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      Validated determination method of tramadol and its desmethylates in human plasma using an isocratic LC-MS/MS and its clinical application to patients with cancer pain or non-cancer pain


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          This study aimed to develop a simultaneous determination method for tramadol and its desmethylates in human plasma using isocratic liquid chromatography coupled to tandem mass spectrometry and to validate it for pharmacokinetic evaluation in patients with cancer pain or non-cancer pain.


          The pretreatments for human plasma involved protein precipitation using acetonitrile and methanol under basic conditions. Tramadol, O-desmethylate, N-desmethylate, and N,O-didesmethylate were separated on an octadecylsilyl column filled with 3-μm particles using isocratic mixture of methanol and 0.15 % formic acid in water (35:65, v/v). The mass spectrometer was run in positive ion multiple reaction monitoring mode. This method was applied to the determination of plasma samples in patients treated with oral tramadol.


          The chromatographic total run time was 10 min. The calibration curves in human plasma of tramadol, O-desmethylate, N-desmethylate, and N,O-didesmethylate were linear over the concentration ranges of 12.5–1600, 2.5–320, 2.5–320, and 2.5–320 ng/mL, respectively. The lower limits of quantitation of tramadol and its desmethylates in human plasma were 12.5 and 2.5 ng/mL. Their extraction recoveries were 85.5–106.3 %. The intra-day and inter-day precisions and accuracies were 1.6–10.2 % and 89.2–106.2 % for all analytes. The plasma concentration ranges of tramadol, O-desmethylate, N-desmethylate, and N,O-didesmethylate were 18.2–564, 11.8–137, 4.9–250, and 6.1–147 ng/mL in cancer patients, and 32.8–670, 7.0–84.8, 5.1–317, and 6.7–85.2 ng/mL, respectively, in non-cancer patients.


          The present method with acceptable analytical performance can be helpful for evaluating the pharmacokinetics of oral tramadol, including the determination of its desmethylates, for patients with cancer pain or non-cancer pain in clinical settings.

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          Clinical pharmacology of tramadol.

          Tramadol, a centrally acting analgesic structurally related to codeine and morphine, consists of two enantiomers, both of which contribute to analgesic activity via different mechanisms. (+)-Tramadol and the metabolite (+)-O-desmethyl-tramadol (M1) are agonists of the mu opioid receptor. (+)-Tramadol inhibits serotonin reuptake and (-)-tramadol inhibits norepinephrine reuptake, enhancing inhibitory effects on pain transmission in the spinal cord. The complementary and synergistic actions of the two enantiomers improve the analgesic efficacy and tolerability profile of the racemate. Tramadol is available as drops, capsules and sustained-release formulations for oral use, suppositories for rectal use and solution for intramuscular, intravenous and subcutaneous injection. After oral administration, tramadol is rapidly and almost completely absorbed. Sustained-release tablets release the active ingredient over a period of 12 hours, reach peak concentrations after 4.9 hours and have a bioavailability of 87-95% compared with capsules. Tramadol is rapidly distributed in the body; plasma protein binding is about 20%. Tramadol is mainly metabolised by O- and N-demethylation and by conjugation reactions forming glucuronides and sulfates. Tramadol and its metabolites are mainly excreted via the kidneys. The mean elimination half-life is about 6 hours. The O-demethylation of tramadol to M1, the main analgesic effective metabolite, is catalysed by cytochrome P450 (CYP) 2D6, whereas N-demethylation to M2 is catalysed by CYP2B6 and CYP3A4. The wide variability in the pharmacokinetic properties of tramadol can partly be ascribed to CYP polymorphism. O- and N-demethylation of tramadol as well as renal elimination are stereoselective. Pharmacokinetic-pharmacodynamic characterisation of tramadol is difficult because of differences between tramadol concentrations in plasma and at the site of action, and because of pharmacodynamic interactions between the two enantiomers of tramadol and its active metabolites. The analgesic potency of tramadol is about 10% of that of morphine following parenteral administration. Tramadol provides postoperative pain relief comparable with that of pethidine, and the analgesic efficacy of tramadol can further be improved by combination with a non-opioid analgesic. Tramadol may prove particularly useful in patients with a risk of poor cardiopulmonary function, after surgery of the thorax or upper abdomen and when non-opioid analgesics are contraindicated. Tramadol is an effective and well tolerated agent to reduce pain resulting from trauma, renal or biliary colic and labour, and also for the management of chronic pain of malignant or nonmalignant origin, particularly neuropathic pain. Tramadol appears to produce less constipation and dependence than equianalgesic doses of strong opioids.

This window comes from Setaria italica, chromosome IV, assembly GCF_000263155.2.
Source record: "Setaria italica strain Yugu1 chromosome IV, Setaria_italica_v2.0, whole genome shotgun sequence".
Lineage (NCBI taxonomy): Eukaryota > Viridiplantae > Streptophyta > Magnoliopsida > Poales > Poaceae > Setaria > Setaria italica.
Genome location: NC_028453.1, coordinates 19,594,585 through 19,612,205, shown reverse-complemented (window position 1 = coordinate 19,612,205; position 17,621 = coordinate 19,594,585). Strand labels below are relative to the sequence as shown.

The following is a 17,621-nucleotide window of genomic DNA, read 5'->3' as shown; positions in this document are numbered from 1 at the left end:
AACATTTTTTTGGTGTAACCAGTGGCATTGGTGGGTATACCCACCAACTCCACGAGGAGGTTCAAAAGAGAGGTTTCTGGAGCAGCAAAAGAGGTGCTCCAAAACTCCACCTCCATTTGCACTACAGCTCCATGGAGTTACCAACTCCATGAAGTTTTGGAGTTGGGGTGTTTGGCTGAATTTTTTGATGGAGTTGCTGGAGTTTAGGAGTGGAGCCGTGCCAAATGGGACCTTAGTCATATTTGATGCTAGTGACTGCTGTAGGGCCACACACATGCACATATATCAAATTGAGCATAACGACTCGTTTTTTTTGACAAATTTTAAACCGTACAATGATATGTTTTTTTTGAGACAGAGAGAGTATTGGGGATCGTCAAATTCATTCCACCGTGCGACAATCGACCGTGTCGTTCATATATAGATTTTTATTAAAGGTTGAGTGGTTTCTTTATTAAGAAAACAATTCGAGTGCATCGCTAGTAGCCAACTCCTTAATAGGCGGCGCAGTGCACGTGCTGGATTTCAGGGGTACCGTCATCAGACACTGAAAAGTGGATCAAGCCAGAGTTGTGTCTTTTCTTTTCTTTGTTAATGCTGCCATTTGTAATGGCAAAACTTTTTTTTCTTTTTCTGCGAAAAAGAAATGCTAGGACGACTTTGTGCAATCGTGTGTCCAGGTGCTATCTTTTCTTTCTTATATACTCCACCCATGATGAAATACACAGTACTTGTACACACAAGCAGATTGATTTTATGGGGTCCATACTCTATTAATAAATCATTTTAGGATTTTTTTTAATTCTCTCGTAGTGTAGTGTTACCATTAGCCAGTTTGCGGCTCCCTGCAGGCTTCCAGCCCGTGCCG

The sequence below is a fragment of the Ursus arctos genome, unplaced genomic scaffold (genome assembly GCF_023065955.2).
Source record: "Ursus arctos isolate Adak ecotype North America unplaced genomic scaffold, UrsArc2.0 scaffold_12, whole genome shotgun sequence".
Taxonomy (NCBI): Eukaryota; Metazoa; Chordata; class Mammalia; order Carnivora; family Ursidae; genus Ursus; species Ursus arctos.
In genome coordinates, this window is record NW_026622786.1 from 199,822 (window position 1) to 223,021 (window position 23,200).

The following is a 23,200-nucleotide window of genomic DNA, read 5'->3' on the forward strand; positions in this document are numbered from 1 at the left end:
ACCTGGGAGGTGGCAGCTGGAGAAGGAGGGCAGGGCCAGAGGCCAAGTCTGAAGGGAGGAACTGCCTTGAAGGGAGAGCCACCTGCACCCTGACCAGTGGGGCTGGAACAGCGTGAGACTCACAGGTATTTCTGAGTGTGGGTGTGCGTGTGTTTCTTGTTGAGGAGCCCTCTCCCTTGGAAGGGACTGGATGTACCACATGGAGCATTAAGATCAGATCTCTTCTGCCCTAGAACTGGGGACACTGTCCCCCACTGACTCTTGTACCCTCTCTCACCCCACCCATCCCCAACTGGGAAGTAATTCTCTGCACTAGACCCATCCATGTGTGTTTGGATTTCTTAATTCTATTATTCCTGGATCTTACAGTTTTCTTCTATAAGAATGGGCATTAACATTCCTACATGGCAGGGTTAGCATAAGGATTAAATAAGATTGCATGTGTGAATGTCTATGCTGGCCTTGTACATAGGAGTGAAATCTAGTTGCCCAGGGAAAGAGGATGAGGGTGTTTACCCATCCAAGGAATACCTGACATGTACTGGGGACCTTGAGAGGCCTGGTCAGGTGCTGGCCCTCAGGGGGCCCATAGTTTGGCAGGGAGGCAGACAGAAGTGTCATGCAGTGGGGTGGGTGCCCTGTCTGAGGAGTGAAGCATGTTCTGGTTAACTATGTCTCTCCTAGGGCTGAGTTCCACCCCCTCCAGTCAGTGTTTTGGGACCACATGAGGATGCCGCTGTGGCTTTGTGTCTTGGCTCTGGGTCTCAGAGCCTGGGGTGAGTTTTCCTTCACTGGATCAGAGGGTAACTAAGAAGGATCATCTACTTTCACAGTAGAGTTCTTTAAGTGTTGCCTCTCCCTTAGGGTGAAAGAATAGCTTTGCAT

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            Tramadol: a review of its use in perioperative pain.